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What is Epilepsy?

Epilepsy is a common neurological disorder characterized by repeated seizures caused by abnormal electrical activity in the brain. To diagnose epilepsy, it is necessary for the person to experience multiple seizures. These seizures can cause sudden, involuntary muscle contractions and twitching, loss of consciousness, and changes in sensory perception.

What Causes Epilepsy?

Although the causes of epilepsy differ for each person, sometimes the exact cause is not known. In general, epilepsy is seen for reasons such as:

  • Hereditary factors

  • Brain tumors

  • Head trauma due to accident and injury

  • Inflammations such as meningitis

  • Damages affecting brain tissue

What Are the Symptoms of Epilepsy?

Symptoms in epilepsy are divided into simple and complex seizures. Simple seizures can be a precursor to the primary seizure. The patient is usually conscious in simple seizures, which are milder than complex seizures. In complex seizures, the patient is unconscious.

Simple Seizure Symptoms

  • Nausea

  • Feeling of fainting

  • Visual, hearing, or speech disorders

  • Excessive sweating

  • Numbness in the body

  • Sudden state of fear

Complex Seizure Symptoms;

  • Loss of consciousness

  • Body twitches and tremors

  • Clenching of teeth

  • Urinary Incontinence

  • Inability to speak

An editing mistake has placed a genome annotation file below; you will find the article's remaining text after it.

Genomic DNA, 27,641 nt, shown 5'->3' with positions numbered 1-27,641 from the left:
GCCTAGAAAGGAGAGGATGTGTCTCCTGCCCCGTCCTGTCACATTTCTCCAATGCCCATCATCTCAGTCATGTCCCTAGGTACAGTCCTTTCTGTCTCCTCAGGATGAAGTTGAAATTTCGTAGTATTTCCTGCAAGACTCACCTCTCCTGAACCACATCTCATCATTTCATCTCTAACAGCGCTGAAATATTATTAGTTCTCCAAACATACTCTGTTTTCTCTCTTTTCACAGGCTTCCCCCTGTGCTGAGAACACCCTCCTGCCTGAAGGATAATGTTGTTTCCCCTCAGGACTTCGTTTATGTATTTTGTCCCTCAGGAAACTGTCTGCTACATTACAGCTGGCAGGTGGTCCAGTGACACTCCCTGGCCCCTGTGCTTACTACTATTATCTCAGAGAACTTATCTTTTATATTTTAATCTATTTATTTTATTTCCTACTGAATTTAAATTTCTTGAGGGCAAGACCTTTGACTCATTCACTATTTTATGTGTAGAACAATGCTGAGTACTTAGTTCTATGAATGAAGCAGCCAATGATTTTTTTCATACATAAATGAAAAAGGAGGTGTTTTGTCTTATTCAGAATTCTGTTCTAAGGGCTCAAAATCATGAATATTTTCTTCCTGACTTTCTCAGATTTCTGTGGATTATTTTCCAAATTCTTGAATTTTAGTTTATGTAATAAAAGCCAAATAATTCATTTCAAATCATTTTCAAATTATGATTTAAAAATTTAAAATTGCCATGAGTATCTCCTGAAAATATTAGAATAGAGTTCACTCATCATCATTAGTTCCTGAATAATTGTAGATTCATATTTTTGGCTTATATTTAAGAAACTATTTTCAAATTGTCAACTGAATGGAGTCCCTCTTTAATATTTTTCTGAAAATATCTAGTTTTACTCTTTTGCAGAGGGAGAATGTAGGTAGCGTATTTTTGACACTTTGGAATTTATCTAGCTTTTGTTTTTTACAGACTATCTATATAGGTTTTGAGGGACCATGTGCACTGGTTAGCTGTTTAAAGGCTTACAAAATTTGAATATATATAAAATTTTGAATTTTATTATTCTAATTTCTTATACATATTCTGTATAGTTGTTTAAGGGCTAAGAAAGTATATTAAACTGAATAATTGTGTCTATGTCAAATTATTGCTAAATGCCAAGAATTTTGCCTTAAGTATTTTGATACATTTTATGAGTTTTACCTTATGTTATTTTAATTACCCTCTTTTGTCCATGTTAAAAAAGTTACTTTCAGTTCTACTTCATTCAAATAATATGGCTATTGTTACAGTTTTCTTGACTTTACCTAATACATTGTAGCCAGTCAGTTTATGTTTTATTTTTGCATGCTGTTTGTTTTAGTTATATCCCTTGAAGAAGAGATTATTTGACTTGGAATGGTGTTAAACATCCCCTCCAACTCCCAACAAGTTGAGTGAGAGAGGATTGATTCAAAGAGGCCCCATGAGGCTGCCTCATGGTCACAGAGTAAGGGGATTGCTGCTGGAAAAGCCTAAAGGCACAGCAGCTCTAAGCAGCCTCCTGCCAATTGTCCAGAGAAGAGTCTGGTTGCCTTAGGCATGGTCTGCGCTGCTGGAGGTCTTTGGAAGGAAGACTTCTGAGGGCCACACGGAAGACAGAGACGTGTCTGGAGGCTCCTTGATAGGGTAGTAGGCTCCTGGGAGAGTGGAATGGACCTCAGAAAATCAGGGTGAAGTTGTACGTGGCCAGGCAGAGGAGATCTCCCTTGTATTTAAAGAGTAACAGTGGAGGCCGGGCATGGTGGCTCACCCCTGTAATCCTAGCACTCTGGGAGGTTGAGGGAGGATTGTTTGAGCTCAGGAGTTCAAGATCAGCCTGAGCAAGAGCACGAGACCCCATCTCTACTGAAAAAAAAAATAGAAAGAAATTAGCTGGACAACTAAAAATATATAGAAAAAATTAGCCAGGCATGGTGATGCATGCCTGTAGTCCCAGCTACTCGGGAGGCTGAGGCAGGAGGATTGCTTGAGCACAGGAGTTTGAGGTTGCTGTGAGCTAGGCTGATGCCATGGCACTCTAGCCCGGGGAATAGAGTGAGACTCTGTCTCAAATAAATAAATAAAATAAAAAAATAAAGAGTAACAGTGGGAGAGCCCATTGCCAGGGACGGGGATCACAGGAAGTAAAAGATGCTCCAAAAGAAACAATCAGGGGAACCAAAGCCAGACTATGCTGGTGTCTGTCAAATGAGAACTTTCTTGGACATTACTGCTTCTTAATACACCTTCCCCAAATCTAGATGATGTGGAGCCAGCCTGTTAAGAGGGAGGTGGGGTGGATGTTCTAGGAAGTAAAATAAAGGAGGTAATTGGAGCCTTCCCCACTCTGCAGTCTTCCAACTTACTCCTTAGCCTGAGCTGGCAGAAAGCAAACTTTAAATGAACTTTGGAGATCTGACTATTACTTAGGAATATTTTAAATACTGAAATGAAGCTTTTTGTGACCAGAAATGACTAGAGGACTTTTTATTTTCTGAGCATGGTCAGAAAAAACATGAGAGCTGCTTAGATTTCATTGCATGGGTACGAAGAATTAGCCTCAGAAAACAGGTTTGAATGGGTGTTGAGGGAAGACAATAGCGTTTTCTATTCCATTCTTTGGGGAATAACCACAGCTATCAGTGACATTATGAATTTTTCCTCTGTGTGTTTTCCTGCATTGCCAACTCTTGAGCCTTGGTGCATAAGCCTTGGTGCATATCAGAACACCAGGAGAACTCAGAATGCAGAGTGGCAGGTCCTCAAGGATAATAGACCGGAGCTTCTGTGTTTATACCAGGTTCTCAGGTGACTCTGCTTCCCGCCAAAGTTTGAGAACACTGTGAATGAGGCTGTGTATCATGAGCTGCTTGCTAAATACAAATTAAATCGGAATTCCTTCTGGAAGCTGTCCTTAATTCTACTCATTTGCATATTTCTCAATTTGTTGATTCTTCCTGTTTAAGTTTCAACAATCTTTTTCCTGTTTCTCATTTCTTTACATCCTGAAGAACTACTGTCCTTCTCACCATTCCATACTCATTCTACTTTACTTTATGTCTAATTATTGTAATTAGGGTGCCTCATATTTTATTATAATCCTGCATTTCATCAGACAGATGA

• Involuntary movements in the arms and legs

  • Foam from the mouth

  • Rapid and sudden eye movements

  • Continuous head nodding

How Is Epilepsy Diagnosed?

Diagnosis of epilepsy often begins with imaging tests such as EEG, MRI, or CT scans. EEG can detect uncontrolled electrical activity in the brain, while MRI and CT scans can help determine if the patient has any hereditary issues. Blood and urine tests may also be performed if deemed necessary by the doctor. The patient's medical history and frequency of seizures are also considered in the diagnosis of epilepsy.

How Is Epilepsy Treated?

In the treatment of epilepsy, two different treatment procedures are applied as medicated and surgical methods. In medicated treatment, it is primarily aimed to eliminate the seizures, not the source of the disease. 65% of epilepsy patients continue their daily lives with the drugs given by the specialist doctor. In patients for whom drug treatment is insufficient, surgical methods are used. After epilepsy surgery, seizures can partially or entirely disappear.

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